Finally, low-income individuals and community groups in Louisiana would suffer dearly if law school clinics are hamstrung or closed. In the wake of industry-led efforts to limit clinic representation more than a decade ago, Louisiana adopted the most restrictive student practice rule in the country. Clinic students may not represent individual clients whose annual income exceeds 200 percent of the federal poverty guidelines, community organizations unless they can demonstrate that a majority of their members meet such income guidelines, or clients of any kind if the clinic initiated contact for the purpose of representation. In other words, law school clinics in Louisiana are already limited to representing the state’s poorest clients and community organizations who seek their assistance.
The pressing legal needs of four in five low-income Americans currently go unmet, and access to justice is out of reach for far too many people in Louisiana. Thousands more each year might go without legal assistance if SB 549 becomes law. And as the state grapples with the unfolding disaster in the Gulf of Mexico, do we really want to further insulate industry from compliance with state and federal environmental laws? Third-year LSU law student Sarah Cable recently wondered aloud what corporations have to fear from law students: “At first blush, it seems like a way for corporations to prevent themselves from getting sued. If you’re not doing something wrong, then why are you worried?”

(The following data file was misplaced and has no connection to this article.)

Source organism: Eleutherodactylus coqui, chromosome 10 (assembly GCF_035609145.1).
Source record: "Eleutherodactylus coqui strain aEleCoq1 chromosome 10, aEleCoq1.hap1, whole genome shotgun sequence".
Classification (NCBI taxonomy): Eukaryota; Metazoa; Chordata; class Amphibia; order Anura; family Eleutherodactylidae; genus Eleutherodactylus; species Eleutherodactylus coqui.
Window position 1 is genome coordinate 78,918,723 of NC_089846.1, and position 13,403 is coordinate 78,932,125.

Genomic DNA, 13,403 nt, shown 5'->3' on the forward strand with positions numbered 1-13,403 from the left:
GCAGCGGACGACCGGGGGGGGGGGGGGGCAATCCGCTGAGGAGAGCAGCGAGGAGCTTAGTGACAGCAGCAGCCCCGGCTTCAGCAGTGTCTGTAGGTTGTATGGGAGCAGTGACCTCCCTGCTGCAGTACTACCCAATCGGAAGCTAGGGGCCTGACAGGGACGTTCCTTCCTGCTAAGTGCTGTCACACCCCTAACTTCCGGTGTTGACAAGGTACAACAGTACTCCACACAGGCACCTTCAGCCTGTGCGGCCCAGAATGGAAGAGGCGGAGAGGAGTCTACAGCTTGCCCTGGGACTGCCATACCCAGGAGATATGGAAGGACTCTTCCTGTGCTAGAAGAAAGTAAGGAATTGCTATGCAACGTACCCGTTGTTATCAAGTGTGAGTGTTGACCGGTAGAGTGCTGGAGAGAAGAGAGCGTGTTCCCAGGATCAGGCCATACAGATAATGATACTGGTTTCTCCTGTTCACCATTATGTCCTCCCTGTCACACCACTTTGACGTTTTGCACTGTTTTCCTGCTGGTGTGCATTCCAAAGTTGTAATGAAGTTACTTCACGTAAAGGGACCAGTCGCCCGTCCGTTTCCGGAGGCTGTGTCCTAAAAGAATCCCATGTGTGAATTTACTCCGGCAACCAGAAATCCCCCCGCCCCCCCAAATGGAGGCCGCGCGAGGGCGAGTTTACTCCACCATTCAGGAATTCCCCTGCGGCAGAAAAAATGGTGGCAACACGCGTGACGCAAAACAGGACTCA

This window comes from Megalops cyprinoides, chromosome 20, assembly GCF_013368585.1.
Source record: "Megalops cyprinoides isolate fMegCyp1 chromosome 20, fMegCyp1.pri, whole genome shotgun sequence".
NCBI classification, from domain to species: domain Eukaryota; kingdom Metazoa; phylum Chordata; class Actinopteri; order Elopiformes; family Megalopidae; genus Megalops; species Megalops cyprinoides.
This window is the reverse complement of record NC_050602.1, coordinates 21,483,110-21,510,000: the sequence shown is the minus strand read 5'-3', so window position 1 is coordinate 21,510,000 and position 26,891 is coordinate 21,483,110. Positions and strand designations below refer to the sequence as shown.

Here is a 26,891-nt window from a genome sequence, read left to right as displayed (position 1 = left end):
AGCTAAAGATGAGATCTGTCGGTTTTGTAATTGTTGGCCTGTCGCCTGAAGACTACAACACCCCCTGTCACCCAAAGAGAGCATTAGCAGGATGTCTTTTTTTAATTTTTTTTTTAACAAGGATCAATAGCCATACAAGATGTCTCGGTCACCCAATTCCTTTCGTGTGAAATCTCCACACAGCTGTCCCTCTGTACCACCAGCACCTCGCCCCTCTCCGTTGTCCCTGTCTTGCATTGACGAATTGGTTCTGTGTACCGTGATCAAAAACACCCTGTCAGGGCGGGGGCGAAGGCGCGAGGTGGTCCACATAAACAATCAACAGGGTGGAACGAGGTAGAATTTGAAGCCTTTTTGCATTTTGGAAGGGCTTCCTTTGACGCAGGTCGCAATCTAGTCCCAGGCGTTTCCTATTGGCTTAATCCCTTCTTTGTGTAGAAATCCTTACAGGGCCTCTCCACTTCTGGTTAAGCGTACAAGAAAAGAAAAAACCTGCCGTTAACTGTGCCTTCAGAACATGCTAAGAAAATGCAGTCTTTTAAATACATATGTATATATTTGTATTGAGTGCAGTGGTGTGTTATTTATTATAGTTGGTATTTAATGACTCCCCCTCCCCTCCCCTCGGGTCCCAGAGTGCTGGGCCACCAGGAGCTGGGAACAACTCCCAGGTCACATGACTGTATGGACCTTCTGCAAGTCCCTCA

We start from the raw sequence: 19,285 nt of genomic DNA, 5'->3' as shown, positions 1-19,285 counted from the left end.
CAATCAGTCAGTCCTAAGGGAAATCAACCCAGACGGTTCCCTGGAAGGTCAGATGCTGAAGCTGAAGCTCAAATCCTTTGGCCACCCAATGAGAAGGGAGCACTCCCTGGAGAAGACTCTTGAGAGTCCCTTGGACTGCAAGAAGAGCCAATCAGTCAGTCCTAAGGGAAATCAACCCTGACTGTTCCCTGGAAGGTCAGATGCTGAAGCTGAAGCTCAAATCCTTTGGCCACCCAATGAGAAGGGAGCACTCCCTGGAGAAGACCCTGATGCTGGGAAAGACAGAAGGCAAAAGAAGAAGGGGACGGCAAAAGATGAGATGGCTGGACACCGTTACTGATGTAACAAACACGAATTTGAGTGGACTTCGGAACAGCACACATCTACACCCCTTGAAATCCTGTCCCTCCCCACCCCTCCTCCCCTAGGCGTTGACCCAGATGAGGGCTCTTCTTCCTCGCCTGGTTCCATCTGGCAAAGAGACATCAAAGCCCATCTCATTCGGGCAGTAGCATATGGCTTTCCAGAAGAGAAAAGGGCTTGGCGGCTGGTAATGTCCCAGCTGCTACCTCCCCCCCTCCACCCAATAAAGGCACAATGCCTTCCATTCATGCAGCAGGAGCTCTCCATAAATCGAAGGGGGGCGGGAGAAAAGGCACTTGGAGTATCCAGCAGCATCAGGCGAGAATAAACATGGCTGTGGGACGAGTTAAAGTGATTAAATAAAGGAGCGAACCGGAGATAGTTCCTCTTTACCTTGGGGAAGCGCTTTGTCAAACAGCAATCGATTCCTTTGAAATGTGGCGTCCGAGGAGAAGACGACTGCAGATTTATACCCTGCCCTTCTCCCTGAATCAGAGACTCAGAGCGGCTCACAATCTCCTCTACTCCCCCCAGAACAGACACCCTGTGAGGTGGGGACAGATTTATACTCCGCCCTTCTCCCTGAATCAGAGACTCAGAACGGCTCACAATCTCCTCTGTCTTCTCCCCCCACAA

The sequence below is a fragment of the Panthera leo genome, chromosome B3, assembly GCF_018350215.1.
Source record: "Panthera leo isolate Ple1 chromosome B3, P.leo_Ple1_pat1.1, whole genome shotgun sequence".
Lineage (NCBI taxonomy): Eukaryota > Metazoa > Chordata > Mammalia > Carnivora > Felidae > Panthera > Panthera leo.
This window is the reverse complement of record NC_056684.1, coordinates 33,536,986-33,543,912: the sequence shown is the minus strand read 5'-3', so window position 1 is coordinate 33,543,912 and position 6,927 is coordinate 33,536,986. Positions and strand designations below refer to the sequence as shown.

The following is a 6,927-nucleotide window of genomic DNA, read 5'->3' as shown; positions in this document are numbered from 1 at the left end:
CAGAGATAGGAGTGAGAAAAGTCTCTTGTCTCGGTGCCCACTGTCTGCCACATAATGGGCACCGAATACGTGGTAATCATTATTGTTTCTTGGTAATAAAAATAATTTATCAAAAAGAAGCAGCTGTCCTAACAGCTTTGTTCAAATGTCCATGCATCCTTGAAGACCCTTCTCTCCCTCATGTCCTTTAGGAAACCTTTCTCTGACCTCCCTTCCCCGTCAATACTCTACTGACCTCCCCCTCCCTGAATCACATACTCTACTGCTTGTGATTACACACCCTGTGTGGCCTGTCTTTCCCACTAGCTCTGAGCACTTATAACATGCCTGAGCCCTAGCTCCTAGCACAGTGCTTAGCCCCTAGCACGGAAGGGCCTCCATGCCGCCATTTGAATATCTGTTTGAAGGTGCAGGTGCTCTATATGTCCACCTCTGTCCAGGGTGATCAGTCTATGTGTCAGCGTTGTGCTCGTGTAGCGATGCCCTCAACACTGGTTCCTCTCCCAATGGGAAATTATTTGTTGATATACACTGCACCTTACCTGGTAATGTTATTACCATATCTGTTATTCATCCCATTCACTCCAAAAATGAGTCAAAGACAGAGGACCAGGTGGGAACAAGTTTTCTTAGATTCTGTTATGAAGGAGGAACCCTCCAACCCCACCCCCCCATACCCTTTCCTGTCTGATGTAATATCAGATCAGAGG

Though attempts to restrict or silence law school clinics and their clients go back several decades, the recent legislative attack on the environmental clinic in Maryland is instructive here. The organized bar, bench and academy — and individual lawyers, judges and law professors — can influence the outcome of these battles. By standing with law school clinics in Maryland, the legal profession succeeded in protecting them from the harshest consequences of corporate-backed government interference. Consistent with our professional responsibility to ensure access to justice, we should rise to the challenge in Louisiana and any other jurisdiction where the economically powerful and politically connected attempt to silence the voices of the defenseless or the oppressed.
Jeff Selbin is a Clinical Professor of Law at Berkeley Law. He is the faculty director of the East Bay Community Law Center, which is part of the law school’s clinical program.